By the SMU Social Media Team
A well-written cover letter helps hiring managers to learn more about you as a person. An unconventional one will help you to stand out. However, many job-seekers tend to pay less attention to their cover letters than to their resumes.
Although this varies from one organisation to another, the cover letter is often the first thing that a hiring manager sees. It reflects who you are, creates the first impression, and helps hiring managers decide if they want to continue perusing your resume and get to know you better.
For instance, perhaps you’re applying for a job that requires someone with prior working experience. A cover letter that demonstrates enthusiasm and positive personality traits is more likely to secure you a chance for a face-to-face interview, as opposed to a candidate who may have the right credentials but whose application appears conventional or even dull. This is because hiring managers look out for a candidate who will fit well into the company’s culture, rather than one who only looks good on paper.
The process of writing a cover letter also helps you think through your decision to apply for a particular role, such that when you’re shortlisted for an interview, you’ll be well-prepared to answer questions like “why do you think you’re suited for this role?”
Here are our suggested ingredients for a good cover letter.
1. Show how much you know
Before applying for the job role, you should already have done your research into the company: what it does, what its values are, and so on. Demonstrate your knowledge by referencing the key points in your cover letter.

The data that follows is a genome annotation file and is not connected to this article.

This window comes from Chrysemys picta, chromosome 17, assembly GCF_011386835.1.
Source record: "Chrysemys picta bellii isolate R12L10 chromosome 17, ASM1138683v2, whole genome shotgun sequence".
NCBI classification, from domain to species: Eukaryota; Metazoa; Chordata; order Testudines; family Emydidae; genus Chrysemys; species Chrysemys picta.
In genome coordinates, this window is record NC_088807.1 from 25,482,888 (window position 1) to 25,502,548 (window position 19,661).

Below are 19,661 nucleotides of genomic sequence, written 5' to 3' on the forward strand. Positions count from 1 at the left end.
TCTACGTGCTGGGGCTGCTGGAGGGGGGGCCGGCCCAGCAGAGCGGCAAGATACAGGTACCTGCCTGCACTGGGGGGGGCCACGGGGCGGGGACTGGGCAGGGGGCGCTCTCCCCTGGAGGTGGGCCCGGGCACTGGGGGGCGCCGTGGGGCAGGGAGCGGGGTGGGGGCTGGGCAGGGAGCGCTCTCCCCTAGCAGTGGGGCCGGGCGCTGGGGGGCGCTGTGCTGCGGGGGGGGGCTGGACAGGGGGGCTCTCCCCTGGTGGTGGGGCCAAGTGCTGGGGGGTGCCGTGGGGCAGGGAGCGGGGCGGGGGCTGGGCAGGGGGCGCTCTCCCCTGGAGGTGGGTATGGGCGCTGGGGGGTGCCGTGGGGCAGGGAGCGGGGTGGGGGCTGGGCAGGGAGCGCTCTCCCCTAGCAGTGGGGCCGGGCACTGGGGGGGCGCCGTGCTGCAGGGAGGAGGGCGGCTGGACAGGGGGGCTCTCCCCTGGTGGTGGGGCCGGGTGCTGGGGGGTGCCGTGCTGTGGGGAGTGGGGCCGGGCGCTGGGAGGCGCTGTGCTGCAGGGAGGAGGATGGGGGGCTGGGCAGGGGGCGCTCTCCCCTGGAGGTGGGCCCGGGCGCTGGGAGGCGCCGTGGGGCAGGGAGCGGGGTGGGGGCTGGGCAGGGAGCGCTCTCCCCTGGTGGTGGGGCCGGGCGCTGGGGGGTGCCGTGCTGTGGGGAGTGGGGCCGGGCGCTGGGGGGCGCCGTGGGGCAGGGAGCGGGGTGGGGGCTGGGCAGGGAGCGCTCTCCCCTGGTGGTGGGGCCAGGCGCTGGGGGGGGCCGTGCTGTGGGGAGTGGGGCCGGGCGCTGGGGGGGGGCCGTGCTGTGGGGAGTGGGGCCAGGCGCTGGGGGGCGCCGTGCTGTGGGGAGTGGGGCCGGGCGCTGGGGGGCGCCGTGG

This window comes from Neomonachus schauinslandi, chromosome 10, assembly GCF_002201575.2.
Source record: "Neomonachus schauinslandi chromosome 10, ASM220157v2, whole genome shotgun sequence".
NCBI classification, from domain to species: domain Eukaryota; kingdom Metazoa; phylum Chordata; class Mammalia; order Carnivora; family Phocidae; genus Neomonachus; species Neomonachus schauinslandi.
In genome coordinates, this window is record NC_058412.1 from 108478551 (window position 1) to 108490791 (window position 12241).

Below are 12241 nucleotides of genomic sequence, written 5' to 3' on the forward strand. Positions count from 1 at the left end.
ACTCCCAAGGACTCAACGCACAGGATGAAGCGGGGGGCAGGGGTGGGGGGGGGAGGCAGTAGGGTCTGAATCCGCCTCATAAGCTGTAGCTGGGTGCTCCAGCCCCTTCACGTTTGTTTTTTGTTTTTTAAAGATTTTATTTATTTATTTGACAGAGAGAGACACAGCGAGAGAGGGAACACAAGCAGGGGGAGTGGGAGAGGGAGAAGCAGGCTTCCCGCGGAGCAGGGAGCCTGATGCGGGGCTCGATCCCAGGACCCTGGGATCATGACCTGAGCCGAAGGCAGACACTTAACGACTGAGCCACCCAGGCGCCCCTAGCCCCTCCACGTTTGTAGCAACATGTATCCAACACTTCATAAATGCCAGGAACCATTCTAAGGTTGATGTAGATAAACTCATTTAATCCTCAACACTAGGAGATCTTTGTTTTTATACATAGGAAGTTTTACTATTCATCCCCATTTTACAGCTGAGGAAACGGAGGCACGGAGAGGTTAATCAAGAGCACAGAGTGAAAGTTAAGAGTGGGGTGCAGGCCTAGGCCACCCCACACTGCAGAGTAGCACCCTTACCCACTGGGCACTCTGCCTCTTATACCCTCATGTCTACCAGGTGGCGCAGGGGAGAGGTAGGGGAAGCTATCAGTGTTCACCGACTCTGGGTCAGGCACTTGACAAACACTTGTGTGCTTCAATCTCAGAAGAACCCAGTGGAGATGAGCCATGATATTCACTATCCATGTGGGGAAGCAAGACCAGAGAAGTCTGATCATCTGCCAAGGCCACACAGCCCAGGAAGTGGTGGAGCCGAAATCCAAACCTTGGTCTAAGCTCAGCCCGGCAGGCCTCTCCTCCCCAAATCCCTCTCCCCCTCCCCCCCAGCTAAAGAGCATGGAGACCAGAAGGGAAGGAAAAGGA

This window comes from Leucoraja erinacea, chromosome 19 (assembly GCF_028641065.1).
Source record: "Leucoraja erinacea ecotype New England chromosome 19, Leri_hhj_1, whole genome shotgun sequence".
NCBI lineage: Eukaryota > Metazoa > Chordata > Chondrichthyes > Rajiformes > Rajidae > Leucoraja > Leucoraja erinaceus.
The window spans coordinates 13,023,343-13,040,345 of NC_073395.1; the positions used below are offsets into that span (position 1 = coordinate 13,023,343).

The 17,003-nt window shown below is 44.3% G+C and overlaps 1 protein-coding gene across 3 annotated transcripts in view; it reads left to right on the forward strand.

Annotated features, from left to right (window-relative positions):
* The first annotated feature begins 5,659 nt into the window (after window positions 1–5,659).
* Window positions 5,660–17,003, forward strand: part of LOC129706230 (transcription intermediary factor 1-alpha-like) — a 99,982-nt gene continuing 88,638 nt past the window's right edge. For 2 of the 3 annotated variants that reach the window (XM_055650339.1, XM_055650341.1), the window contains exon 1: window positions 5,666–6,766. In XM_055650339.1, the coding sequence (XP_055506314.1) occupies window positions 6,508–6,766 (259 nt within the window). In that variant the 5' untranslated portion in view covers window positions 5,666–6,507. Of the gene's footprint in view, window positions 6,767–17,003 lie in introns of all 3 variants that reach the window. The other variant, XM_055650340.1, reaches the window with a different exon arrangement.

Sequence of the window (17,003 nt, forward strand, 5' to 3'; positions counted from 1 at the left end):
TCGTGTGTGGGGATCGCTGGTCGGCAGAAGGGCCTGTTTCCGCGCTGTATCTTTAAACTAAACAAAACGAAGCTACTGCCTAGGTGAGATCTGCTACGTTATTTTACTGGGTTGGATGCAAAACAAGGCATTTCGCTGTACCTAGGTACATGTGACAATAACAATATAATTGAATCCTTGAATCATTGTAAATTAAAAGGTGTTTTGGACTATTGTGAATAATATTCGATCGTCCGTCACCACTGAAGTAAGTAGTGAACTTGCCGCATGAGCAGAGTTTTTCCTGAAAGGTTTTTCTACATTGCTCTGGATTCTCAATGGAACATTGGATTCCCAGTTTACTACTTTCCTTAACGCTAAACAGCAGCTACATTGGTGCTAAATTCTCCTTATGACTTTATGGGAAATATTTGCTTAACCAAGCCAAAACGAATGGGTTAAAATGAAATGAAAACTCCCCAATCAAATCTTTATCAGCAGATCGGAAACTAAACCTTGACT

2. Demonstrate how you’re a good fit for the role
Take point 1 a step further by sharing what you think about the organisation’s goals and how your career goals are aligned with it.
3. Help them get to know you, too
Share a little bit about yourself. (We’re not suggesting that you give a recap of your childhood accomplishments, though!) By highlighting the project management and/or leadership skills that you acquired through the course of your university life, you will provide the hiring manager with more useful information with which to decide whether or not to shortlist your application.
Before you walk away with these three simple tips to improve your cover letter, here are some don’ts to take note of. You should NEVER:
1. Use a generic template that you Googled off the internet
2. Use the same cover letter for every job application
3. Skip writing a cover letter
If in doubt, you can always approach your career counsellor or any of the Career Champions at our Dato’ Kho Hui Meng Career Centre for guidance. You’ll have opportunities to practice writing cover letters during FTW 202: Résumé and Cover Letter writing, a compulsory Finishing Touch workshop.
Now go forth and write some excellent cover letters. And may the odds be ever in your favour!